The Worst Place To Exchange Currency When Traveling

In the past, it was common traveling practice to exchange a bunch of cash into foreign currency before departing, carry traveler's cheques, and take other money-straightening preparations before departing. At the time, these pre-travel tasks made sense. Traveler's cheques provided peace of mind. If the cheques were lost or stolen, you'd be reimbursed, and you didn't risk carrying cash around. (Also, at the time, people accepted traveler's cheques.)

That said, you usually needed to carry cash anyway, as many merchants did not accept debit or credit cards. The widespread practice of "swiping" cards to pay for items is relatively new, and it took some regions longer to adapt to credit card machines.

So, cash remained king when traveling, but pulling cash from ATMs abroad wasn't exactly the safest option. This led to the rise of currency exchanges — a whole industry with a business model based on bad exchange rates. And this industry definitely still exists.

But according to Nerd Wallet, there are two ways to easily avoid getting fleeced: exchanging currency at your home bank and using an ATM upon arrival at your destination. There's also one place where you definitely do not want to exchange your currency.

ATMs offer better rates than currency exchange stores

If you've ever traveled, you've probably seen currency exchanges. These stores are seemingly on every corner of popular markets and bazaars. They also surround popular tourist attractions. Really, currency exchange shops are located any place where vendors believe they can take advantage of tourists and their knick-knack spending.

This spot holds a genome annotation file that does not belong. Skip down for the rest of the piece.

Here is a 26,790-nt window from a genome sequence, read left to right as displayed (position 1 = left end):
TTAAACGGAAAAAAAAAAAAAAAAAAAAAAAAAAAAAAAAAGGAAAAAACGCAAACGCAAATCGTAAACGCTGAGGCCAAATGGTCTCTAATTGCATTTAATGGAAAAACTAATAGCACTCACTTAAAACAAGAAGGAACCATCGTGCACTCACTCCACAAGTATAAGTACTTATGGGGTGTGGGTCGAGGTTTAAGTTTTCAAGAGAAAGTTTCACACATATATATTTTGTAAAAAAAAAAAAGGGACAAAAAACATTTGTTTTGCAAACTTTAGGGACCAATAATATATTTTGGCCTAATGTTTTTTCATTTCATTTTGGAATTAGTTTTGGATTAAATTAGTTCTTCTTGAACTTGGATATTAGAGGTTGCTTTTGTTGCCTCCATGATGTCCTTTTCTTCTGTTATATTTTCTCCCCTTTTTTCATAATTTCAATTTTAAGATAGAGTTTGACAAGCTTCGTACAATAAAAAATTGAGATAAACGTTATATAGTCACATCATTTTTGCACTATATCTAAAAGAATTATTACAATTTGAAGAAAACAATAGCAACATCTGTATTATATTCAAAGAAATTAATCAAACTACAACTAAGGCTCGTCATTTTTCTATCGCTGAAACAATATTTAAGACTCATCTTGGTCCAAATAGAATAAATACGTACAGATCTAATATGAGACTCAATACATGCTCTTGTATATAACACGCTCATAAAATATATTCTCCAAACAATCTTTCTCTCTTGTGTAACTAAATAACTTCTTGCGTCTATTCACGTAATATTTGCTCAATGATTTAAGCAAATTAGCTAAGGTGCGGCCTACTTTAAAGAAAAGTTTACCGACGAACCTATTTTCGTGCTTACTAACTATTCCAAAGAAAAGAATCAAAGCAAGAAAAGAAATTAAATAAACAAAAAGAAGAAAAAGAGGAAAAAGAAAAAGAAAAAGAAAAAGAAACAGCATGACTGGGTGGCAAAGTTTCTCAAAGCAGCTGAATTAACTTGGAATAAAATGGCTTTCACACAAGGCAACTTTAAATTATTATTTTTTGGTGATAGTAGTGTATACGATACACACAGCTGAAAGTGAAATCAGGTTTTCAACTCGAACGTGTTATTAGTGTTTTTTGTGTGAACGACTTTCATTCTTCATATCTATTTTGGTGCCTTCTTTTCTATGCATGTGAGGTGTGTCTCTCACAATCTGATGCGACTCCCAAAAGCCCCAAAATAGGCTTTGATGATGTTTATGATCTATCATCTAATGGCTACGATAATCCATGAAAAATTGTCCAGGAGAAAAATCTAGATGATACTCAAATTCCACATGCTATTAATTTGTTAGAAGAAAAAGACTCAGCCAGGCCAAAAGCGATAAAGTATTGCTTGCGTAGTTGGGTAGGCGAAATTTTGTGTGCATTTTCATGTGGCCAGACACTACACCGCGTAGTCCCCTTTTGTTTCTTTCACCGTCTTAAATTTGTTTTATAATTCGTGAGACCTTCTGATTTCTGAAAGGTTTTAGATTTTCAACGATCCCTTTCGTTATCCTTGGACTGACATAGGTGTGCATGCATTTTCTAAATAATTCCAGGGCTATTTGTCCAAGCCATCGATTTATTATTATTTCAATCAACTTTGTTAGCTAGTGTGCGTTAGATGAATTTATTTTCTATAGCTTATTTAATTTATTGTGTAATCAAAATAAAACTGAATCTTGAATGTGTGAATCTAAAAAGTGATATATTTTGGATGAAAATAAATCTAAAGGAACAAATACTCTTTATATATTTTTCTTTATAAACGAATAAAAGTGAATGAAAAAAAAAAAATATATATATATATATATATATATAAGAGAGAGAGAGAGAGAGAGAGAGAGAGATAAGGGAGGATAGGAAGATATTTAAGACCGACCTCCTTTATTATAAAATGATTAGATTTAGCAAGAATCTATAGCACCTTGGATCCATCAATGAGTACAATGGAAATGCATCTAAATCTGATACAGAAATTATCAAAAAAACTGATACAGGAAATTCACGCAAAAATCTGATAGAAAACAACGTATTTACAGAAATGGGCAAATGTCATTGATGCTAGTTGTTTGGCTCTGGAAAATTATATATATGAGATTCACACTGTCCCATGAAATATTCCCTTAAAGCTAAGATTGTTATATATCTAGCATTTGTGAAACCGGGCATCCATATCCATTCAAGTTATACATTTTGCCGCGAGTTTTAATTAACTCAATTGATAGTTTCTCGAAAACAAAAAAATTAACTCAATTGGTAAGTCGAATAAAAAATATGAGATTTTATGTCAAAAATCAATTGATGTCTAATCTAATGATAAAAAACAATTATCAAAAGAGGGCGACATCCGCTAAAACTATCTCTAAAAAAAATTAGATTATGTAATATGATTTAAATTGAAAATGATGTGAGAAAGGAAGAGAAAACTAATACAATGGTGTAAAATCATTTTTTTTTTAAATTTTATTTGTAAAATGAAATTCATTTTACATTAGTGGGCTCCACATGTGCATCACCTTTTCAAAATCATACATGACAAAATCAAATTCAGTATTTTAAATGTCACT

Many consider traveling expensive, but sometimes, the culprit is simply wasteful spending. For example, you may still think that using currency exchanges is just a part of traveling. It's typically not. Pulling from travel practices of yesteryear, this myth is exactly what currency exchange shops want you to think.

According to Investopedia, withdrawing money from an ATM or exchanging your money at a foreign bank are both better options than using a currency exchange store. However, if you withdraw money from an ATM, then use a machine in a bank. ATM kiosks and ATMs in stores are typically more expensive and more susceptible to credit card skimming scams. 

Airport currency kiosks come with sky-high fees

While currency exchange stores offer bad exchange rates, they're still not the worst places to exchange money. According to Forbes, the absolute worst place to exchange your currency is at the airport. And it's pretty easy to understand why. Airports really have no incentive to offer good rates.

When we say airports, we're actually speaking about the kiosks inside the airport. Travelex, a company that specializes in foreign currency exchange, is typically the worst offender. They seemingly run the shows at airports. With no competition within airports, Travelex and similar companies can set pretty predatory rates. Again, these companies "bank" on your anxious assumption that you'll need cash on hand before leaving the airport. You typically don't.

However, if you feel better about having foreign cash upon arrival, simply exchange some money at your home bank or credit union. Depending on the currency, you may need to call the bank beforehand to order the currency, so plan accordingly. But remember, traveling nowadays presents plenty of modern options to save you both money and hassle.